Fighting & Preventing Eye Allergies
Not everyone gets excited when the temperature begins to rise and the snow starts to melt. For some, this is a sign that spring is around the corner. For others, this can only mean one thing: allergy season.
Red, swollen, watery eyes that make you want to scratch them out with your fingernails – we know the symptoms of eye allergies all too well. Fortunately for you, we also know how to fight them or prevent them in the first place.
Fighting Eye Allergies
Allergens, an allergy sufferer’s worst enemy, trigger the allergic reactions that cause itchy, red, watery eyes that are sometimes accompanied by sneezing and a runny nose. The most common airborne allergens that cause eye allergies are pollen, mold, dust and pet dander.
Finding relief for your eye allergies may be easier than you think. Consider the list below for our professional opinion on the best methods for fighting allergies.
Due to how common eye allergies are, a number of different brands of eye drops are available in the market. From grocery stores to convenience stores, any retail location that carries medication is likely to carry eye drops.
Using over-the-counter eye drops for relatively mild symptoms is alright for two weeks or less. If your symptoms last any longer than that, prescription drops are much safer and more effective. Visit our Optometrist to get your prescription.
During the appointment, patients should be clear as to what medical ingredients may cause them to have an allergic reaction. If not, our Optometrist may inadvertently prescribe a brand of eye drops that will result in a more severe reaction than what is already being experienced.
In addition to eye drops, some medications may be taken orally to relieve the patient of their symptoms. Like eye drops, over-the-counter medications are available for relatively mild symptoms.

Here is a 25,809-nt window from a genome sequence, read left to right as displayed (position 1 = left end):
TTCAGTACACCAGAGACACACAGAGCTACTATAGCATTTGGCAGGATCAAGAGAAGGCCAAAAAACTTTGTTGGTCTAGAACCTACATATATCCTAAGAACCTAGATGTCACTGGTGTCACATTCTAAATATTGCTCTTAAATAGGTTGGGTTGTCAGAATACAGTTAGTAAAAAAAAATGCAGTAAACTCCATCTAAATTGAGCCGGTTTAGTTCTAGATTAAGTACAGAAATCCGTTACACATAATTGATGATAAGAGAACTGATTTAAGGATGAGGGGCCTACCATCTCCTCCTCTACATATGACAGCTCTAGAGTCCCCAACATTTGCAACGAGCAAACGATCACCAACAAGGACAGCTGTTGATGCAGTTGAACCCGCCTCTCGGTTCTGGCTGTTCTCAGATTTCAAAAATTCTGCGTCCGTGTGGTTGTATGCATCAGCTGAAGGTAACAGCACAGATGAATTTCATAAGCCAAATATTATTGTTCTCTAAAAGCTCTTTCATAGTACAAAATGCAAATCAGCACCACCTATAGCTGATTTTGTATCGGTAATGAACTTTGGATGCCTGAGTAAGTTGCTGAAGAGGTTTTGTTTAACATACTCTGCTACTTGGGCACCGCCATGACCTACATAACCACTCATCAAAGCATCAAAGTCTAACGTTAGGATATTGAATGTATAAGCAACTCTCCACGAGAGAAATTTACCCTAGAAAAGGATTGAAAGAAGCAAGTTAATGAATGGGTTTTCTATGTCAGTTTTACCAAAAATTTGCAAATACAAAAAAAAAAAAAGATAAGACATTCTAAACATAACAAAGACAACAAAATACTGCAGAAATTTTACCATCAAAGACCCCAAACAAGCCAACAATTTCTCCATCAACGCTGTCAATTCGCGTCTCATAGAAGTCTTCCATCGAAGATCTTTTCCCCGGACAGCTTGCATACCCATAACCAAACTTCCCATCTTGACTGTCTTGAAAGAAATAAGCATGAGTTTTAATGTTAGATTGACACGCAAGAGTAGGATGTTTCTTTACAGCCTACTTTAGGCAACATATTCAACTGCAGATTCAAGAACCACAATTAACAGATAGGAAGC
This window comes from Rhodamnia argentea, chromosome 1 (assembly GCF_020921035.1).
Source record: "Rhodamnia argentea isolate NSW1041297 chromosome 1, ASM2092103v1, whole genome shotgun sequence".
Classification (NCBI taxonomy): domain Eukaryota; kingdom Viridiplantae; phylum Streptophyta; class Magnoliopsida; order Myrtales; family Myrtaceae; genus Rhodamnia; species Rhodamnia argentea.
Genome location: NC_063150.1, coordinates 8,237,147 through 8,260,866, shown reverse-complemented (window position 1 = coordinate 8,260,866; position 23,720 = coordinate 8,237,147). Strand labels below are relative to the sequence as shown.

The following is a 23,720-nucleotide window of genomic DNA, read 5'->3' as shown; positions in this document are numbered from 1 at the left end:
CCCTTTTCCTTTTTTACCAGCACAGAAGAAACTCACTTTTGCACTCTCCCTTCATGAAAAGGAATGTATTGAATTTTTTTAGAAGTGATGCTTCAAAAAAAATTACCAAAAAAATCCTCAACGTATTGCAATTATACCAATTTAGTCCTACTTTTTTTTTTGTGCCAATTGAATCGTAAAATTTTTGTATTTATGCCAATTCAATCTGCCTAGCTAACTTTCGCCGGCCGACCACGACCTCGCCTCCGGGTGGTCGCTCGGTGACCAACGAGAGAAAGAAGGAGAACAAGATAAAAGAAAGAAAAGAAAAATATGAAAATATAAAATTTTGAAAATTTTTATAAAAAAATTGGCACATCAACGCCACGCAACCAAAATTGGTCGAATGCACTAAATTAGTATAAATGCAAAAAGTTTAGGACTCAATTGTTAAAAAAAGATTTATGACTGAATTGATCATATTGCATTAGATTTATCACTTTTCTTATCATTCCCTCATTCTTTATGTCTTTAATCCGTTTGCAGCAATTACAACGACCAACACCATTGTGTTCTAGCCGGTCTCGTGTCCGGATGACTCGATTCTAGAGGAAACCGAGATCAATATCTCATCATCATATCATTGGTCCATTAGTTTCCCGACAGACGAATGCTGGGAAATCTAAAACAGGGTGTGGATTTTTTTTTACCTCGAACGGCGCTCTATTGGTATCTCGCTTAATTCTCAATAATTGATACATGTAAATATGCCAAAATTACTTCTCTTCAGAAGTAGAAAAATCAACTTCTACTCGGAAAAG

For more severe cases, prescription medications may be necessary. These medications may come in the form of antihistamines, decongestants, mast cell stabilizers, anti-inflammatory drugs, or topical steroids. Although any oral medications must be prescribed by a general practitioner, our Optometrist will be able to provide more information on how each type works.
Preventing Eye Allergies
Perhaps you’re more interested in learning how to prevent allergic reactions in the first place as opposed to how to treat them. If so, not to worry. Take a look at a few approaches we feel work best:
- Avoiding Allergens. Although not always possible, the best way to prevent an allergic reaction is to avoid your allergens by doing things such as closing the windows in your home or vehicle. Seems like common sense, doesn’t it?
- Removing Your Contacts. The surface of your contact lenses can attract and accumulate airborne allergens. Because of this, you may be experiencing more reactions than normal. Try only wearing eyeglasses during allergy season.
- Purchase a Pair of Wraparound Sunglasses. Wraparound sunglasses protect your eyes from allergens when worn by acting as a shield from pollen. Instead of coming into contact with your eyes, the allergens will accumulate on the sunglasses. Simply clean the glasses after each use to avoid any reactions.
- Immunotherapy. A longer approach, but nonetheless effective. Immunotherapy consists of being injected with small amounts of allergens, or taking oral pills, to help you gradually build up an immunity to them. After some time, your allergic reactions will likely stop or lessen.
Still Can’t Get Any Relief?
If you’ve tried our preventative approaches and experimented with some of the over-the-counter medications above, yet still can’t find relief, it may be time to visit one of our Optometrists. Our staff is equipped with both the knowledge and the tools necessary to provide you with exceptionally professional and accurate care.